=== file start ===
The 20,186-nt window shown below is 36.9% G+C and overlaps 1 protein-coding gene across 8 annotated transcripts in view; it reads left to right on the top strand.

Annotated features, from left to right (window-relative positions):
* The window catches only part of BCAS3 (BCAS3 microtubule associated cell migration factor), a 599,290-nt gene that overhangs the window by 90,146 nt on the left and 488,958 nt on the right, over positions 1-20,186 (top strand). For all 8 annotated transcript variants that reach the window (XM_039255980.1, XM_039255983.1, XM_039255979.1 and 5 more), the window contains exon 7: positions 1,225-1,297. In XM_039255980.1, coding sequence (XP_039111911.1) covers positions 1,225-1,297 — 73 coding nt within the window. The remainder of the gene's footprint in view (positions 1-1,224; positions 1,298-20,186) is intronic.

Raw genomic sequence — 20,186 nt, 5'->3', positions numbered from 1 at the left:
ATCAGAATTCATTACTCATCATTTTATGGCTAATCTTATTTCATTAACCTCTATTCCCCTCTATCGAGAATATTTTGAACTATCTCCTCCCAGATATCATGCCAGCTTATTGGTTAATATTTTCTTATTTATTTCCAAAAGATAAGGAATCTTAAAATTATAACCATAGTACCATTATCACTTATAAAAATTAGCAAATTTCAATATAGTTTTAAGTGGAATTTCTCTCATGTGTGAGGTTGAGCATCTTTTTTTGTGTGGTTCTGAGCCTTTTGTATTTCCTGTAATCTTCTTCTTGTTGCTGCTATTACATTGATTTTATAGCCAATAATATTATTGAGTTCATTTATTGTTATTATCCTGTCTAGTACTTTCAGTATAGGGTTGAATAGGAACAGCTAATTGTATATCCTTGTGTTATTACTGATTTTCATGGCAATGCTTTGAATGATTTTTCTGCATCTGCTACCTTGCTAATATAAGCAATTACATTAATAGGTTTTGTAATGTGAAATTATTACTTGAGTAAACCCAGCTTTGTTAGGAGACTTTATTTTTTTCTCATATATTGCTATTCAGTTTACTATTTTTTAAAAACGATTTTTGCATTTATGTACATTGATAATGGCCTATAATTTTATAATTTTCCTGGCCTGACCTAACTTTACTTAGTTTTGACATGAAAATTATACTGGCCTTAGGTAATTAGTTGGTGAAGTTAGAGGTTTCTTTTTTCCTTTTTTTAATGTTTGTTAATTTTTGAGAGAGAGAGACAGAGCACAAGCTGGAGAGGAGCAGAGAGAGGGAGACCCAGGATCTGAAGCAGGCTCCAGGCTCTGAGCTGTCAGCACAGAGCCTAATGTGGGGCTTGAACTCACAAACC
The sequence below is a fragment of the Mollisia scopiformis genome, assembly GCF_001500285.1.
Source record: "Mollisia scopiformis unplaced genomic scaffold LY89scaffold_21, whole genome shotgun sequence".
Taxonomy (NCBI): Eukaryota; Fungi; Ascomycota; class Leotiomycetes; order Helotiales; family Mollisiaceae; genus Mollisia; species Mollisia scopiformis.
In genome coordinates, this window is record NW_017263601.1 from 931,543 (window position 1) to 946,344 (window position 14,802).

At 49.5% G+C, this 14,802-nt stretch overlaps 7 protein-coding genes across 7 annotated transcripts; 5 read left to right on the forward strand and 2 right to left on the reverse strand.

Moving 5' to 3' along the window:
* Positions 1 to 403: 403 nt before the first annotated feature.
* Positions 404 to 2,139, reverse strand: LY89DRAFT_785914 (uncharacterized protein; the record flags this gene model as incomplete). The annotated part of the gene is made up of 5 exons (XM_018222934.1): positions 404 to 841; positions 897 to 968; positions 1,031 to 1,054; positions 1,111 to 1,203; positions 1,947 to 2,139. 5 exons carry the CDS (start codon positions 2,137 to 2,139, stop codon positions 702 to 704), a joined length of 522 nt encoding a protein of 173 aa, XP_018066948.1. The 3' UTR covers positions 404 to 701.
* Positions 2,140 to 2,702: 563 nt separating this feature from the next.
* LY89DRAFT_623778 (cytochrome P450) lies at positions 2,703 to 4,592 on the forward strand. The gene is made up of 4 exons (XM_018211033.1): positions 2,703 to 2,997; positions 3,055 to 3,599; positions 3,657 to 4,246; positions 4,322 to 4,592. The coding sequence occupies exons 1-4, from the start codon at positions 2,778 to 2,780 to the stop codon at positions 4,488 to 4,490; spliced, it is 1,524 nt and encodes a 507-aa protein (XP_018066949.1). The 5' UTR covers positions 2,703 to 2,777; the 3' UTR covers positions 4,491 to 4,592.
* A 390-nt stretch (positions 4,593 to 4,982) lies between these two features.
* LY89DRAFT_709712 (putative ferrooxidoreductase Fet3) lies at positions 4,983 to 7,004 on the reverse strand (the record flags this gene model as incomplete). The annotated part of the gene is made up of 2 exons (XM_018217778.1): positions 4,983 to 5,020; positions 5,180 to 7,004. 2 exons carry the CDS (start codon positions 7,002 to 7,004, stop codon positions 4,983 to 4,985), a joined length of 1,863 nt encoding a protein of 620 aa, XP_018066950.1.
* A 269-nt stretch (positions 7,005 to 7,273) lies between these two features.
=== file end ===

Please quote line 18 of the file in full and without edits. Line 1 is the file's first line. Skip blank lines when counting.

* A 269-nt stretch (positions 7,005 to 7,273) lies between these two features.